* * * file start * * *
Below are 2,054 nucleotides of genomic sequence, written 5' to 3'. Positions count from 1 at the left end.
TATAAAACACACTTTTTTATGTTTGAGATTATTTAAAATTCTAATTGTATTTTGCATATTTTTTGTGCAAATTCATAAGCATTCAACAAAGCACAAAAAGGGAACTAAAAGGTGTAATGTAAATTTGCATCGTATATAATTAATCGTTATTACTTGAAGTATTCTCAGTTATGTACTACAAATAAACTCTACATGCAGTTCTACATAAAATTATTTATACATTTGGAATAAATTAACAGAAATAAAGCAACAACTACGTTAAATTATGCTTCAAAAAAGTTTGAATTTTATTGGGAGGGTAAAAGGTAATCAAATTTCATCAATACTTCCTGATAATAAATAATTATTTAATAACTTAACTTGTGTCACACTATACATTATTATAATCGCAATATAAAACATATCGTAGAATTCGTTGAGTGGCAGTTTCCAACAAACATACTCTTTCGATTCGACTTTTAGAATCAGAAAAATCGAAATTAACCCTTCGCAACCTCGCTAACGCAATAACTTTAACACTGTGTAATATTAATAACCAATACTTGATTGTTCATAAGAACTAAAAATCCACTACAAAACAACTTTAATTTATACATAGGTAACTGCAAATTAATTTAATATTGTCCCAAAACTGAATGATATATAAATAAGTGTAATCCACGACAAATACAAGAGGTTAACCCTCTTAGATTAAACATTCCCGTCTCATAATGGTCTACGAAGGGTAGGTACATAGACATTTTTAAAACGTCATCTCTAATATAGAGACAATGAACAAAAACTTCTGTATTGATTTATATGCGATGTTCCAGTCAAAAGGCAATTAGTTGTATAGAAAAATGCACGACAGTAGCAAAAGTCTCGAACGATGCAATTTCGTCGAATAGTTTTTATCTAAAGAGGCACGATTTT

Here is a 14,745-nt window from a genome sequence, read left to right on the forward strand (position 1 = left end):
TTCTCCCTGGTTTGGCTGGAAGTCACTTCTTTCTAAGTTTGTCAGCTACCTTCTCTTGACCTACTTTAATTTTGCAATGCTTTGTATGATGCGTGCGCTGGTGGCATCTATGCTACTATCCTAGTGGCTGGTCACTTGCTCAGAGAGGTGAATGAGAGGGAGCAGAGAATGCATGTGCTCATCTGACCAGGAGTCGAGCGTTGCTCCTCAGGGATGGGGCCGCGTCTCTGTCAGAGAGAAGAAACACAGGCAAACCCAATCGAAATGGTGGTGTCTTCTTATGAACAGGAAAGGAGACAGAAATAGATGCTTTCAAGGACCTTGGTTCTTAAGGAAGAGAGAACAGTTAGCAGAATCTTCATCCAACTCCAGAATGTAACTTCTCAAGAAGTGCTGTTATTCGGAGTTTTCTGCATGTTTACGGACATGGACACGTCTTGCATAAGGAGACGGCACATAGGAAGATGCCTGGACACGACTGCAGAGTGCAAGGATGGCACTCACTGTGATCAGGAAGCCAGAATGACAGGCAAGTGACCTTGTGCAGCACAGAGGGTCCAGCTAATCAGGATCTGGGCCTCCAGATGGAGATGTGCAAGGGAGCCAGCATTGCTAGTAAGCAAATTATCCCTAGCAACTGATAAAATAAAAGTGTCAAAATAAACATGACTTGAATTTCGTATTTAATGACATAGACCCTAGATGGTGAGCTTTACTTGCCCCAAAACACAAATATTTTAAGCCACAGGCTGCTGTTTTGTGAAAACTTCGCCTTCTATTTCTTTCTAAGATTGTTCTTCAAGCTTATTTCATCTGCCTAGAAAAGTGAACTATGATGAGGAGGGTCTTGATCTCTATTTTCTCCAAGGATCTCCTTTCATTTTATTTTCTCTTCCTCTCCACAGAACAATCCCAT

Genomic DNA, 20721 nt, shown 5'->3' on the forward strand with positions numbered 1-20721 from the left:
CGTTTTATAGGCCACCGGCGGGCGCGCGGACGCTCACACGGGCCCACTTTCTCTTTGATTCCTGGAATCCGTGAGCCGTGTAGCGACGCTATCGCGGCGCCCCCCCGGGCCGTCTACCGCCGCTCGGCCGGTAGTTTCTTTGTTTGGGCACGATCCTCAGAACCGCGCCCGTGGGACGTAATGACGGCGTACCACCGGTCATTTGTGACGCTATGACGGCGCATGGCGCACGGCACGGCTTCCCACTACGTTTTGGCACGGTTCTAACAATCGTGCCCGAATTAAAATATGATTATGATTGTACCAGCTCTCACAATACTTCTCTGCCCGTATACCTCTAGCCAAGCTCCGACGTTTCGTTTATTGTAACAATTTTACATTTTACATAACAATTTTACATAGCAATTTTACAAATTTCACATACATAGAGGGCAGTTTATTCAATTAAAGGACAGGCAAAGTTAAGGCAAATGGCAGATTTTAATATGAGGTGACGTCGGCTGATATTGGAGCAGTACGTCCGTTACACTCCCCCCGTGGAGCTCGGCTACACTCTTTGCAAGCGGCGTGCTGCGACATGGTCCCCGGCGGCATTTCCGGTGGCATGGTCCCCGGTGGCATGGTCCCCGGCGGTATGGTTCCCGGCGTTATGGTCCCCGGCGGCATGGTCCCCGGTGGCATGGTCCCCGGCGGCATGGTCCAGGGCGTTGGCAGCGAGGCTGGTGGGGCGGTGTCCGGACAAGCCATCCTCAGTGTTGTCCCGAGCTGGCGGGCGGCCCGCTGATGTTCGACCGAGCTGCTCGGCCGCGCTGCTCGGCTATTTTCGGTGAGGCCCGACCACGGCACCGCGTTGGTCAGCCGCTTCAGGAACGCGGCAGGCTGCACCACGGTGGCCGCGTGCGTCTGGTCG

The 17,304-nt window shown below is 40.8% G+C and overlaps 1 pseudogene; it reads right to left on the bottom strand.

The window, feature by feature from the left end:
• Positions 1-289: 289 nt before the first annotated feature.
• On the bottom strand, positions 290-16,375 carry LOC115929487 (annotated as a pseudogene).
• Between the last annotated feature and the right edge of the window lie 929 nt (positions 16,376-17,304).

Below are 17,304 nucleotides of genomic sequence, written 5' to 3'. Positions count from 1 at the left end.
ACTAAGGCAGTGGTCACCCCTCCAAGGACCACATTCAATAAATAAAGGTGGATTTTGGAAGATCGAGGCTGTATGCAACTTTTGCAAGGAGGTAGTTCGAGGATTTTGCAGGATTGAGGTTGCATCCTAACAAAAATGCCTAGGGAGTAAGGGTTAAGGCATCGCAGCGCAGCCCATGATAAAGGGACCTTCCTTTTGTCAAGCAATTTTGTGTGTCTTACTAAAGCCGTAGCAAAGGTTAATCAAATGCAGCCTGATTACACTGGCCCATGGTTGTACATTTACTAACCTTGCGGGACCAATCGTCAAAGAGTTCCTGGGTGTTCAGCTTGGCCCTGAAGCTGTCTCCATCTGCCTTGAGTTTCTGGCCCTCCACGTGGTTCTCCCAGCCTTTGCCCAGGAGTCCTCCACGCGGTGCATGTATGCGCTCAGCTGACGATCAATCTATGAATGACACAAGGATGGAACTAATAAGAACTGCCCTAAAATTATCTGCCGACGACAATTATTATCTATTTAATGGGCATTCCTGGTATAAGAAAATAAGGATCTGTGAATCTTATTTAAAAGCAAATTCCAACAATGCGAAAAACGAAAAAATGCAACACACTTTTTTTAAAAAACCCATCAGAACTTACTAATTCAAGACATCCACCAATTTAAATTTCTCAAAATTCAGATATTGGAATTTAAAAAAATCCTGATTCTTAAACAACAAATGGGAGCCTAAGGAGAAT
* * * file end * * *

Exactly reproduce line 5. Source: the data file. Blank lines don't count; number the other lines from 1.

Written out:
Genomic DNA, 20721 nt, shown 5'->3' on the forward strand with positions numbered 1-20721 from the left: